Speculation can at best be pointless and at worst dangerous, but what Millington fan hasn’t wondered where her career would have taken her had she not died. What would the eighties have held for Mary Millington? Fiona Richmond’s subsequent career offers possible hints, with Fiona cashing in her racy reputation for celebrity status appearing as a panelist on the likes of Celebrity Squares and Blankety Blank. Fiona was also clever in sending her old sex symbol self up, receiving good comedy parts in the Comic Strip productions in the process. Of course to compare Mary to Fiona is to overlook their differences, Fiona was a much more experienced actress with a stage farce background even before she appeared in films (and you could argue that being “Fiona Richmond” was itself an act), still Mary’s role in The Great Rock and Roll Swindle does hint at a self-parodying, second career in comedy and willingness to the kind of ironic casting that could have seen her follow Fiona into the world of the Comic Strip, where alternative comedians rubbed shoulders with 70s showbiz veterans like Nosher Powell, Koo Stark and former Crossroads cast members. Its easy to picture Mary in that bizarre world. Ultimately though, we’re posing answers to a question that can’t be answered, we’ll never really know what she would have achieved. Instead Mary’s pictures now have a Dorian Gray quality to them, she’ll never age or grow older. The 1970s Mary is the only Mary we're fated to know. She’d actually be in her sixties now, but as hard as I try, I just can’t imagine Miss Bohrloch picking up her free bus pass.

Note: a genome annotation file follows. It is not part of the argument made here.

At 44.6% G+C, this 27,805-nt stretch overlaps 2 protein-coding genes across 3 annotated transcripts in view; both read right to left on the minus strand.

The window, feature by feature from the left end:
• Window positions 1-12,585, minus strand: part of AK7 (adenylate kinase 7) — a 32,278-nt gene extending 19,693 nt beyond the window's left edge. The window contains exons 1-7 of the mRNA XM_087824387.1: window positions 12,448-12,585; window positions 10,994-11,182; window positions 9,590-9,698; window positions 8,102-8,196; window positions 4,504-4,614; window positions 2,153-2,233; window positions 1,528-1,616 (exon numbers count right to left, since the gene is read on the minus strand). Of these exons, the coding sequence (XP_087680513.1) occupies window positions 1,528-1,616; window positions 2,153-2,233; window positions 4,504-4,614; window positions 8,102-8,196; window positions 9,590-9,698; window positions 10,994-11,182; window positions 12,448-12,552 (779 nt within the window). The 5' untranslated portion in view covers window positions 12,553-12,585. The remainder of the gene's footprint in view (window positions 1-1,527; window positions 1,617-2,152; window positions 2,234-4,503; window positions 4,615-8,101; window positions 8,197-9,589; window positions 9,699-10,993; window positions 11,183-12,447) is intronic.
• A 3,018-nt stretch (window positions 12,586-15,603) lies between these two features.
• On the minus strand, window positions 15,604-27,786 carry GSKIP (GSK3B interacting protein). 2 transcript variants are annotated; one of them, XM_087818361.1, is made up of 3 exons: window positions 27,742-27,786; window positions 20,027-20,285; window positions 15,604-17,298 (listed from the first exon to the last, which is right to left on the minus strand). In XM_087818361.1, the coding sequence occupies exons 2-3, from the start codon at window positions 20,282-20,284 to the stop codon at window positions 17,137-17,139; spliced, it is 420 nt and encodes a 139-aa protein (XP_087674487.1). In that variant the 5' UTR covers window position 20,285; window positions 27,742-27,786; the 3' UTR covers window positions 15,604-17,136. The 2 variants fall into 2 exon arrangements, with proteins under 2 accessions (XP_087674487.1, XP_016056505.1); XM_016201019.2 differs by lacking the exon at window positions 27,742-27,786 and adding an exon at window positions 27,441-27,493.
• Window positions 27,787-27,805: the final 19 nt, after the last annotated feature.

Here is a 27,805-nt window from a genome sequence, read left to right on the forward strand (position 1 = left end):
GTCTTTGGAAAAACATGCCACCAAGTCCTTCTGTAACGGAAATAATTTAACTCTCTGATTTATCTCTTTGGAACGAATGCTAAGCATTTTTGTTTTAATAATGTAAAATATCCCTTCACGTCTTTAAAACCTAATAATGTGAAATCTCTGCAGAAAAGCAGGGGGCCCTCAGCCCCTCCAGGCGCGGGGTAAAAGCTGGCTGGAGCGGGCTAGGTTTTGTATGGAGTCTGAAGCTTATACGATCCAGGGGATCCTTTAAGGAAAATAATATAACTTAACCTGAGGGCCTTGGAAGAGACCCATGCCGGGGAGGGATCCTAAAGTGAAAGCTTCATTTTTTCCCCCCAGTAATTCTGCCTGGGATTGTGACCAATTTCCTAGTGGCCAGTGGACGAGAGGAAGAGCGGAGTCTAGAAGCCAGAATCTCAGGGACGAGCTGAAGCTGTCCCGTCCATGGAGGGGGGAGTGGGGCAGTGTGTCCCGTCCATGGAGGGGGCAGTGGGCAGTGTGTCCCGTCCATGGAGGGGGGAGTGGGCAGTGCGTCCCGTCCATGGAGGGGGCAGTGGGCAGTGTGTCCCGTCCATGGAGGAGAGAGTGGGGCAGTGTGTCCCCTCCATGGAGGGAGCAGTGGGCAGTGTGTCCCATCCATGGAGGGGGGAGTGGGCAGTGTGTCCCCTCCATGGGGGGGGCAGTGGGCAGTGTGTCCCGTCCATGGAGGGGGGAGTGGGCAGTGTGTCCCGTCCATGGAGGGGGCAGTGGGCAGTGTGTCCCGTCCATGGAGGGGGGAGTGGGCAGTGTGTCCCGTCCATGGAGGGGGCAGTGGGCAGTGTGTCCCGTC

Allfornothing33 on Mary:

Mary Millington 1945-1979 beautiful inside and out, always loved, sadly missed never forgotten. I mean every word of it.. remember without Mary at that juncture in time in the 1970s and afterwards toward the end of her own short life at aged just 33 'we' would not have been able to watch x rated film view what we wanted to see or have our freedom as we have today, indeed the 'nanny state’ would still be telling us what we could read see and say. Mary suffered, oh how she suffered and for what.
Born Mary Ruth Quilter Nov 30th 1945 at the end of the second world war to a middle class family, her mother worked for the foreign office and her father was a biographer, she was illegitimate. Her father had a role in her younger life but disappeared out of her life as she grew older. Mary had an ordinary schooling, was reported as very mischievous. She left school to attend Reigate art school but could not manage the work so she left to start work as a veterinary nurse but again she was unable to do the necessary studying, as she said many years later in her book 'The Amazing Mary Millington' [1979] she was never academic. However she had a wonderful charisma and charmed all that met her. Mary married at aged 18yrs to Bob Maxted and was to stay married throughout her short life.